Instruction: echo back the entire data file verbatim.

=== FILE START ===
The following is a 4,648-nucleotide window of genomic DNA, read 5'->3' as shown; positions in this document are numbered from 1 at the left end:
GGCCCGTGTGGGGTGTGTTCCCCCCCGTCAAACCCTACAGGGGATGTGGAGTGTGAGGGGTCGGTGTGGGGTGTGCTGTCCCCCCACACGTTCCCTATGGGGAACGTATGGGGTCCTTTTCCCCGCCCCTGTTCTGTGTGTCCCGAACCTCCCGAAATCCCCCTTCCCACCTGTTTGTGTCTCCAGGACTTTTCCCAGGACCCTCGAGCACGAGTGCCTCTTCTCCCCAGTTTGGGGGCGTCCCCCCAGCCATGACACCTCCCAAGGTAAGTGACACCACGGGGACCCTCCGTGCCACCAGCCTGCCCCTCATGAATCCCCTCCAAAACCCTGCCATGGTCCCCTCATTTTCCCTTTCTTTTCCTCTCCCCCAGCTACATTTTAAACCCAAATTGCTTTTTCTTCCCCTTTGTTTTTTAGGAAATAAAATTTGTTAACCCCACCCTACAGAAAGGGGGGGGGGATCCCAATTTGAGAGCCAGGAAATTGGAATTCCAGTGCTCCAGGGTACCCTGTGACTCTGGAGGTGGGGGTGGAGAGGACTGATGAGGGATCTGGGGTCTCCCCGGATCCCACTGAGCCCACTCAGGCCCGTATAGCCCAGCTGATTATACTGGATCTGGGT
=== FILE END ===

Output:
The following is a 4,648-nucleotide window of genomic DNA, read 5'->3' as shown; positions in this document are numbered from 1 at the left end:
GGCCCGTGTGGGGTGTGTTCCCCCCCGTCAAACCCTACAGGGGATGTGGAGTGTGAGGGGTCGGTGTGGGGTGTGCTGTCCCCCCACACGTTCCCTATGGGGAACGTATGGGGTCCTTTTCCCCGCCCCTGTTCTGTGTGTCCCGAACCTCCCGAAATCCCCCTTCCCACCTGTTTGTGTCTCCAGGACTTTTCCCAGGACCCTCGAGCACGAGTGCCTCTTCTCCCCAGTTTGGGGGCGTCCCCCCAGCCATGACACCTCCCAAGGTAAGTGACACCACGGGGACCCTCCGTGCCACCAGCCTGCCCCTCATGAATCCCCTCCAAAACCCTGCCATGGTCCCCTCATTTTCCCTTTCTTTTCCTCTCCCCCAGCTACATTTTAAACCCAAATTGCTTTTTCTTCCCCTTTGTTTTTTAGGAAATAAAATTTGTTAACCCCACCCTACAGAAAGGGGGGGGGGATCCCAATTTGAGAGCCAGGAAATTGGAATTCCAGTGCTCCAGGGTACCCTGTGACTCTGGAGGTGGGGGTGGAGAGGACTGATGAGGGATCTGGGGTCTCCCCGGATCCCACTGAGCCCACTCAGGCCCGTATAGCCCAGCTGATTATACTGGATCTGGGT